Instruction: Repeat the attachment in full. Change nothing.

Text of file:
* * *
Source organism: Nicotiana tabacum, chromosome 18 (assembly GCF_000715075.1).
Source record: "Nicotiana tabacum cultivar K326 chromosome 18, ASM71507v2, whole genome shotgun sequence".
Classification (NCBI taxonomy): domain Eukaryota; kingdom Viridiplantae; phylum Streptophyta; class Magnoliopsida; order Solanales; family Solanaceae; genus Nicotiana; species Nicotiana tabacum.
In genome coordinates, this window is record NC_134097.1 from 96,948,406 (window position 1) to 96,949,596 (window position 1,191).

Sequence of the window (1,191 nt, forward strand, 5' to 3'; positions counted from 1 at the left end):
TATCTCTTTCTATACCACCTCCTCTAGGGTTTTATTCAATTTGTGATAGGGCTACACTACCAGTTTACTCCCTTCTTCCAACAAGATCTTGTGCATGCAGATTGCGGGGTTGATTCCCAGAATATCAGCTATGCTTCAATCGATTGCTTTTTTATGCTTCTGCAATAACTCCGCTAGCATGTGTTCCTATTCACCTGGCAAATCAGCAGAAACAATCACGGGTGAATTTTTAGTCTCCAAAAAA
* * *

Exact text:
Source organism: Nicotiana tabacum, chromosome 18 (assembly GCF_000715075.1).
Source record: "Nicotiana tabacum cultivar K326 chromosome 18, ASM71507v2, whole genome shotgun sequence".
Classification (NCBI taxonomy): domain Eukaryota; kingdom Viridiplantae; phylum Streptophyta; class Magnoliopsida; order Solanales; family Solanaceae; genus Nicotiana; species Nicotiana tabacum.
In genome coordinates, this window is record NC_134097.1 from 96,948,406 (window position 1) to 96,949,596 (window position 1,191).

Sequence of the window (1,191 nt, forward strand, 5' to 3'; positions counted from 1 at the left end):
TATCTCTTTCTATACCACCTCCTCTAGGGTTTTATTCAATTTGTGATAGGGCTACACTACCAGTTTACTCCCTTCTTCCAACAAGATCTTGTGCATGCAGATTGCGGGGTTGATTCCCAGAATATCAGCTATGCTTCAATCGATTGCTTTTTTATGCTTCTGCAATAACTCCGCTAGCATGTGTTCCTATTCACCTGGCAAATCAGCAGAAACAATCACGGGTGAATTTTTAGTCTCCAAAAAA